Theory of Cognitive Development and Jean Piaget Essay

Swiss psychologist Jean Piaget was the first to study cognitive development systematically. One of his major contributions is his theory of cognitive development. However, his theory has numerous limitations and has come under frequent criticism. This essay will analyse four limitations of Piaget’s theory and provide alternative accounts. The first three limitations will be presented through a cultural, social, neuroscientific point of view, and finally, end with the problems of research methods used in Piaget’s study to build his theory.

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It is found that Piaget’s theory does not combine cultural context and social context with the development itself and lacks scientific evidence. Moreover, problems in his research methods has led to inaccuracy in his theory. Introduction: Although Piaget’s theory of cognitive development made significant contributions to children development, his theory has limitations. It has been seriously criticised and widely challenged.

Jean Piaget‘s (1896-1980) theory of cognitive development is based on the development of schemas1. According to Piaget, schemas can be adapted through three processes: assimilation2 and acommodation3 and equilibirium4. Piaget asserts that all children go through four discontinuous stages in the same sequence, namely they are: the sensorimotor stage, the pre-operational stage, the concrete operations stage and the formal operation stage. The first stage, which is the sensorimotor stage, occurs around 0-2 years. During this stage, infants interact with the environment through limited senses and motor activities.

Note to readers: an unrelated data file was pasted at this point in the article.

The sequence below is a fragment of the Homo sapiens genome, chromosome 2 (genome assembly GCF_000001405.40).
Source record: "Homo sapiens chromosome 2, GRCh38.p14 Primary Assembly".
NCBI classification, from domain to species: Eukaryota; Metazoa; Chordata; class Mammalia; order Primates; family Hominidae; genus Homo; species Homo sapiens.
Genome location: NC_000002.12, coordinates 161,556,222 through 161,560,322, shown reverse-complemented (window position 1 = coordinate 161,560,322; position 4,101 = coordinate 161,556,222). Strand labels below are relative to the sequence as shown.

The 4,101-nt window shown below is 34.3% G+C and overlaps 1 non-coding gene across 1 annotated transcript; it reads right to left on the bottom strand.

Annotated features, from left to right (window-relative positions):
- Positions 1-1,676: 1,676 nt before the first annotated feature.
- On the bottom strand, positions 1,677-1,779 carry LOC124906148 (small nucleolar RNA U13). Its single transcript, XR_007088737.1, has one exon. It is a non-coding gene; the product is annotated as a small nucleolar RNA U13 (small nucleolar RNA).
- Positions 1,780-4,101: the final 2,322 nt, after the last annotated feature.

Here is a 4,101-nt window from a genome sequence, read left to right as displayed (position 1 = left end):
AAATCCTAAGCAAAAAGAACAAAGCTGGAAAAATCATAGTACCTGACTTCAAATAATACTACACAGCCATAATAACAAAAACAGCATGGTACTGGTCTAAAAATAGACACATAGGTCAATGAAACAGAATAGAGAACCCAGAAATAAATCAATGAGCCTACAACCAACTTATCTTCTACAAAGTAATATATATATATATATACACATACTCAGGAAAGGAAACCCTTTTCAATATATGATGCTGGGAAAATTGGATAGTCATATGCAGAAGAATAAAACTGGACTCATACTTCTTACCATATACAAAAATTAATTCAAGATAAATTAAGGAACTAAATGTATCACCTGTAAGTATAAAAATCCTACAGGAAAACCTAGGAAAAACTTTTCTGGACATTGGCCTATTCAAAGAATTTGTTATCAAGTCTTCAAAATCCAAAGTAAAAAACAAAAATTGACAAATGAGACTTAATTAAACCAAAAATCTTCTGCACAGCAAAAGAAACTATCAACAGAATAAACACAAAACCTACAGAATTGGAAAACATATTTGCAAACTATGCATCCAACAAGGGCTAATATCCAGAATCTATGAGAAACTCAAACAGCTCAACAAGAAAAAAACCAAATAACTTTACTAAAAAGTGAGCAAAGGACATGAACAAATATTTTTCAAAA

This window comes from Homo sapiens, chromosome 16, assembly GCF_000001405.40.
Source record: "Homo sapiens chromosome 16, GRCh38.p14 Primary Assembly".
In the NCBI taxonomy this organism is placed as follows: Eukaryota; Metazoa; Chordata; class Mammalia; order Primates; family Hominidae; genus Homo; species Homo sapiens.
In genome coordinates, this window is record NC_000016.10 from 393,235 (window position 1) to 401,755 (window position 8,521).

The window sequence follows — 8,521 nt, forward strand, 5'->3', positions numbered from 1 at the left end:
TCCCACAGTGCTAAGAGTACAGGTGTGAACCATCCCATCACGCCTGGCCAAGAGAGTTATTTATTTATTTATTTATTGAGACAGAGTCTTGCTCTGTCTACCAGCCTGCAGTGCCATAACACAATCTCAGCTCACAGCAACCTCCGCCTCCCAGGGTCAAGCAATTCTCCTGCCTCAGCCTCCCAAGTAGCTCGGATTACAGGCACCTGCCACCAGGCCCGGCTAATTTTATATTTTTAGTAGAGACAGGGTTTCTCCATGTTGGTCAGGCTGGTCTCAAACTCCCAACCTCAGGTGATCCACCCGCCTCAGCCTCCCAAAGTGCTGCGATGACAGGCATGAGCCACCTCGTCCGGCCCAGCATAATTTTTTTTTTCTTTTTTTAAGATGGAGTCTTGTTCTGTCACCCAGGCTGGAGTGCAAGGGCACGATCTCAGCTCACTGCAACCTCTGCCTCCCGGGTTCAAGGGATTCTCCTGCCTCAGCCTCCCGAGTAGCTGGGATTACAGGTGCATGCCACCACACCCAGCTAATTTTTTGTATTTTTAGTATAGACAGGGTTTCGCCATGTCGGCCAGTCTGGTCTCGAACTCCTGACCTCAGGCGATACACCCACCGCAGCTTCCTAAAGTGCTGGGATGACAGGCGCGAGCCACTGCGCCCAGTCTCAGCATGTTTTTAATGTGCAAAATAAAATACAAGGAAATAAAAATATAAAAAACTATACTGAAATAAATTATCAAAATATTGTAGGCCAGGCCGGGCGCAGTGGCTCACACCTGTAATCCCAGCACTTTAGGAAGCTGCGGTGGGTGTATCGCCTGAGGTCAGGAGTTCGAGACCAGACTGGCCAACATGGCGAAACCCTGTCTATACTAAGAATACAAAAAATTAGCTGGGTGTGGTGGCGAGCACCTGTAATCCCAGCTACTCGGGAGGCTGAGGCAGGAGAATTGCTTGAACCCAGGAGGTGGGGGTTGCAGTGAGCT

Piaget contends that the infant at this stage do not understand ‘object permanence’5. The second stage is the pre-oprational stage. It lasts from approximately 2-7 years. Piaget believes that at this time the child is not yet able to understand concrete logic and fails to appreciate conservation6.

He also identified the inability of the child to think from another person’s perspective, which he termed egocentrism. The next stage is the concrete operations stage which lasts from around 7-11 years. Piaget notes that in this period, the child is capable of thinking logically about concrete situations, but not abstract concepts. The child now can use inductive logic but have difficulties using deductive logic. Piaget also suggests that within this stage, the child develops the ability to decentre and the understanding of reversibility7.